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Trade Liberalization, Social Policy Development and Labour Market Outcomes of Chinese Women and Men in the Decade After China’s Accession to the World Trade Organization

image of Trade Liberalization, Social Policy Development and Labour Market Outcomes of Chinese Women and Men in the Decade After China’s Accession to the World Trade Organization

How trade liberalization affects women’s position in the labour market and what role public policy should play to make the process work better for women are among some of the most debated issues in academic communities and in policy-making arenas. This work sheds light on these contentious issues by analysing the trends in labour market outcomes of women and men in China in the decade after its accession to the World Trade Organization (WTO). The publication reviews the changes associated with China’s economic reforms and opening to international trade and investment since the process started in the late 1970s. Since the early 2000s, a wide range of policy measures have been introduced to strengthen labour market regulations, reduce inequality and increase social security. However, most of these policy initiatives were ‘gender neutral’, paying inadequate attention to the institutional constraints that disadvantaged women in the labour market.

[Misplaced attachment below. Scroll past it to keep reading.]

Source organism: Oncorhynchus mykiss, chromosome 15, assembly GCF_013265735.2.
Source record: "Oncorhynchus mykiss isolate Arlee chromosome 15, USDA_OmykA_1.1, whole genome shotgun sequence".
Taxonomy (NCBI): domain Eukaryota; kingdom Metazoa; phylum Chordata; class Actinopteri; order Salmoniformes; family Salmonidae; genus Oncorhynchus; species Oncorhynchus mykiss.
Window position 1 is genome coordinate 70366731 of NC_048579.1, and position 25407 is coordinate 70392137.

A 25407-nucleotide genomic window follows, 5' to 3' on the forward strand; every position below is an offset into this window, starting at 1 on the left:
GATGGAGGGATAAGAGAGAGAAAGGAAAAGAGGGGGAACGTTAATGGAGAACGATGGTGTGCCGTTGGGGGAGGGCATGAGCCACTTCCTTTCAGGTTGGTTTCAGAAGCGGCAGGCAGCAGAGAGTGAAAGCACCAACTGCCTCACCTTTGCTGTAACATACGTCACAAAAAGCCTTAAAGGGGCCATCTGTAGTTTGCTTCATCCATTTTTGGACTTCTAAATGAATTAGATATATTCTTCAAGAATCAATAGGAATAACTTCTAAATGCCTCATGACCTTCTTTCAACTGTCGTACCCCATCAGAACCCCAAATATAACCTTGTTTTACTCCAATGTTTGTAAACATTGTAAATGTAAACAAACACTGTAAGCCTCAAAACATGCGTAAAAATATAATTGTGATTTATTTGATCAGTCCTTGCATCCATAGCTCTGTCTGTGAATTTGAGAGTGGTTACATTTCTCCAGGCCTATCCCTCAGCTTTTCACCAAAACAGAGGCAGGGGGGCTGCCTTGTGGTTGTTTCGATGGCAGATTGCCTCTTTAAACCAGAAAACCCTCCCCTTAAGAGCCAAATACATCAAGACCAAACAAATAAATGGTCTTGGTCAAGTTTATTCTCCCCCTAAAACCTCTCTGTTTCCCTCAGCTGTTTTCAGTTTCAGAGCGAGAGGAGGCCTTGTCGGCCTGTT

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Conclusions

China’s economy has undergone radical change since 1978. Accession to the WTO in 2001 pushed the reform process further and had a direct impact on Chinese workers. The rise in manufactured exports following WTO succession increased the demand for less-skilled labour, the majority of which was supplied by rural areas. At the same time, greater integration with the global economy exposed previously protected industrial sectors and land-intensive agricultural production to greater international competition, exacerbating employment insecurity and income inequalities.

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